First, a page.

essays, Interviews

Gaga Feminism Giveaway! And Q&A with Jack Halberstam

I—like, I suspect, many of you—was first introduced to Jack Halberstam’s work in college, where I read Female Masculinity in a gender studies class. Jack’s work has been largely influential on the gender binary critiques and to many people that I have studied and read since, and of course influential on my own ideas about gender and performance and masculinities too.

And, he’s got a new book out! The book is called Gaga Feminism: Sex, Gender, and the End of Normal and it’s published by Beacon Press, officially released yesterday, September 18th. It’s an incredibly readable book—like Jack said in my interview with him for Lambda Literary Foundation earlier this year, it’s on an unacademic press and intended for a wider audience. So even if you’re not a theory buff—and I’m not, though I do love theory—it’s a very good read.

A Few Quick Questions for Jack Halberstam

(It’s intimidating to interview one of your mentors! Thanks Jack!)

1. When you discuss the concept of “gaga feminism,” which you say is a feminism “that recognizes multiple genders, that contributes to the collapse of our current sex-gender systems, [and is] a feminism less concerned with the equality of men and women and more interested in the abolition of these terms as such,” (p25), I find myself identifying deeply. I run in many communities which are more invested in that than in the analyzation of the male-female binary, and often feel disillusioned with the mainstream feminism movements which have less concepts of breaking down the system and more that seem to maintain it. How can gaga feminism help queers and genderqueers and other marginalized communities get our message farther into the mainstream, to continue to influence the larger culture? What barriers keep our gaga feminist perceptions of gender from reaching the mainstream, and do you have any suggestions for how to continue the activism of working to break down those barriers?

Great questions Sinclair! As you say, it is frustrating to see so many people acting as if male and female are totally stable categories and as if all the changes in technology, in social formations, in sexual identities and in the visibility of queer bodies have made no difference whatsoever! I hoped and still hope that GAGA FEMINISM would have some appeal as a more mainstream and readable book and that it would be able to circulate complex ideas about sex, gender and fast-changing technologies of gender in an accessible and fun way. That said, there have been a few books out recently like How To Be a Woman by Caitlin Moran, The End of Men by Hanna Rosin and Marry Him by Lori Gottlieb that purport to be feminist analyses of men, women, marriage, work, love and family but actually they mostly shuffle around the same old cliches about hetero reproduction and hope for the best. GAGA FEMINISM begins with the premise of taking a longer tradition of anti-marriage, anti-capitalist feminism seriously and joining it to new queer theory and queer forms of life.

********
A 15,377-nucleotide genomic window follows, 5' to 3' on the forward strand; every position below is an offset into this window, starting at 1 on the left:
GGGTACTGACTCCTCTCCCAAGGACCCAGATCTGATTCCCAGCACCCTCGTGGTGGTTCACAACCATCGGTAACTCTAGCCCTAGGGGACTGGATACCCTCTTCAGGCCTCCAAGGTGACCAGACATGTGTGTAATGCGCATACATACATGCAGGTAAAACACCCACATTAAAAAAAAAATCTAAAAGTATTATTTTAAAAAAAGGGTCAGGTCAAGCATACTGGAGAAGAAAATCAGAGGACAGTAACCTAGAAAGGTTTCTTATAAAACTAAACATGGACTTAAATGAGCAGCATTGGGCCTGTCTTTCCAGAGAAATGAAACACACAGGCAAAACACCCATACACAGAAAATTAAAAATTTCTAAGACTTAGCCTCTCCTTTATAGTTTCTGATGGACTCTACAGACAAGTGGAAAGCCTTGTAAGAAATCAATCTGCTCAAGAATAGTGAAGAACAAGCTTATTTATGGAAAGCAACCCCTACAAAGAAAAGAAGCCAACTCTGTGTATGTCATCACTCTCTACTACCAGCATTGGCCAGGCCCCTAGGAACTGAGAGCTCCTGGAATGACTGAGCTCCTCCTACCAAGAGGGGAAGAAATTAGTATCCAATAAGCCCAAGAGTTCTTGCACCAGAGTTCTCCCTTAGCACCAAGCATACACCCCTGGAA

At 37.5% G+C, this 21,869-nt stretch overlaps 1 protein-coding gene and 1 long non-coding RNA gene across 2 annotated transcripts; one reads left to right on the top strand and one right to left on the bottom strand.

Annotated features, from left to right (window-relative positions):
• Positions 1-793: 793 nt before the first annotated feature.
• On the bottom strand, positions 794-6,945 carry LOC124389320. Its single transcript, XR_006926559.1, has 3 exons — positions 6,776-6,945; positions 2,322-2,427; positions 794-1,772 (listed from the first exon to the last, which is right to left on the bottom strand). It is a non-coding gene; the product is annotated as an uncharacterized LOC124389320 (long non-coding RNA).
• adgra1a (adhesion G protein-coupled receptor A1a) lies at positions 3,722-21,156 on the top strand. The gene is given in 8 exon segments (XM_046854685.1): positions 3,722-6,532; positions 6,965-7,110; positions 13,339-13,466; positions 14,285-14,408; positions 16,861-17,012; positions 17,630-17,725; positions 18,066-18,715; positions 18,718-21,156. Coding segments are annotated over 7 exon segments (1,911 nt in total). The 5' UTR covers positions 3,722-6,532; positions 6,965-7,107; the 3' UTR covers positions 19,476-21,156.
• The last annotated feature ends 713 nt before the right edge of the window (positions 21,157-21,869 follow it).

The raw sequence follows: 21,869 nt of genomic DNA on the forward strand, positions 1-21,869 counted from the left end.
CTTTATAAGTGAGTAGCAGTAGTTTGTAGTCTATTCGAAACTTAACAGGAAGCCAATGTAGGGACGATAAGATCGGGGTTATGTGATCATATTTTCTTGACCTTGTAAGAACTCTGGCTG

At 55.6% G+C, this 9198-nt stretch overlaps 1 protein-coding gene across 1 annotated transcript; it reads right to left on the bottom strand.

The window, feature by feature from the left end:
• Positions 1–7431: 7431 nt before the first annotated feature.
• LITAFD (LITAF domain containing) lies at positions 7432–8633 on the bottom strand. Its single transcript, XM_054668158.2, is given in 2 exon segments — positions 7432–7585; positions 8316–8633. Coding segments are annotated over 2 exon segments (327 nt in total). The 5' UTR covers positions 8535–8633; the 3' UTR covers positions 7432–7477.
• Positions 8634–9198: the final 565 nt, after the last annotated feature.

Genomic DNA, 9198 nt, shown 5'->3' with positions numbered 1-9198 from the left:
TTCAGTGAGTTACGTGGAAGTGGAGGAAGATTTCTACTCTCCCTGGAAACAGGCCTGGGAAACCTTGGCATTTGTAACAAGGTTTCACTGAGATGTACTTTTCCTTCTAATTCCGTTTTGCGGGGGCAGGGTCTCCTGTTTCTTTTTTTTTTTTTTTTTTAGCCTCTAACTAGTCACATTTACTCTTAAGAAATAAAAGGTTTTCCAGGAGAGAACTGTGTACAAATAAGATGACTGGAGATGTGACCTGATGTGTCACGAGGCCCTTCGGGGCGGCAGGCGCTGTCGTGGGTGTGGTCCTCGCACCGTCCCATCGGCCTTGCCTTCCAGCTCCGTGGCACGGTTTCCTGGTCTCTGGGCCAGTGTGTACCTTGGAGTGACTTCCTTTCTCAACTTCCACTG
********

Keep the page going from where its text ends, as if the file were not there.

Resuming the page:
2. I loved your writings about The Kids Are All Right (which start on p54). I enjoyed that film quite a lot and have had many elaborate conversations about its construction, but you articulated some new things I hadn’t heard. I am especially curious about what you said about depictions of relatively sexless long term (lesbian) relationships, as I have been theorizing a lot lately about keeping the spark going in a long term commitment. You’ve been with your partner for many years now—do you have any tips or suggestions about staying sexually connected and satisfied while building something long term?

Well, my point there was that straight culture likes the idea that lesbian long-term relationships are more prone to “fizzle out” that others because women are the kindling rather than the spark when it comes to romance…pardon the metaphor but you get my point. Heterosexual mainstream conversations about desire love to depict women as the ones who create an environment for love and romance and men as the ones who set the whole thing on fire. For this reason, when you have two women, the old narrative goes, you have a lot of love and cuddling but no real…spark! So, The Kids Are All Right feeds into that narrative and assigns all the sexual energy to the sperm donor dad. But that was just one of many reasons I found the film disappointing. As for tips on staying sexually connected etc…sorry dude, I am a terrible advice columnist!!

3. You talk quite a bit about butches and butchness in this book (p86). I do a lot of organizing around butch identity and community, including some work for the BUTCH Voices conferences (and of course your book Female Masculinity has been a huge influence on my understandings of genders). You mention the concept of stone and melting the stone in particular, which is something that I discuss and think about often. I tend to define stone as “having control over how one’s body is touched,” which is not quite the same as impenetrable or not ever receiving sexual pleasure or stimulation. Have you noticed that the caricature of stone butches as “rigid or immobile or frozen” (p86) has changed as we are entering an age of gaga feminism, with more depth of understanding and multiplicity in our definitions of gender roles in general? How can we continue to break down those frozen stereotypes and build something unique and open, with more room for people to be expressing themselves authentically and not feeling stuck in limitations of labels?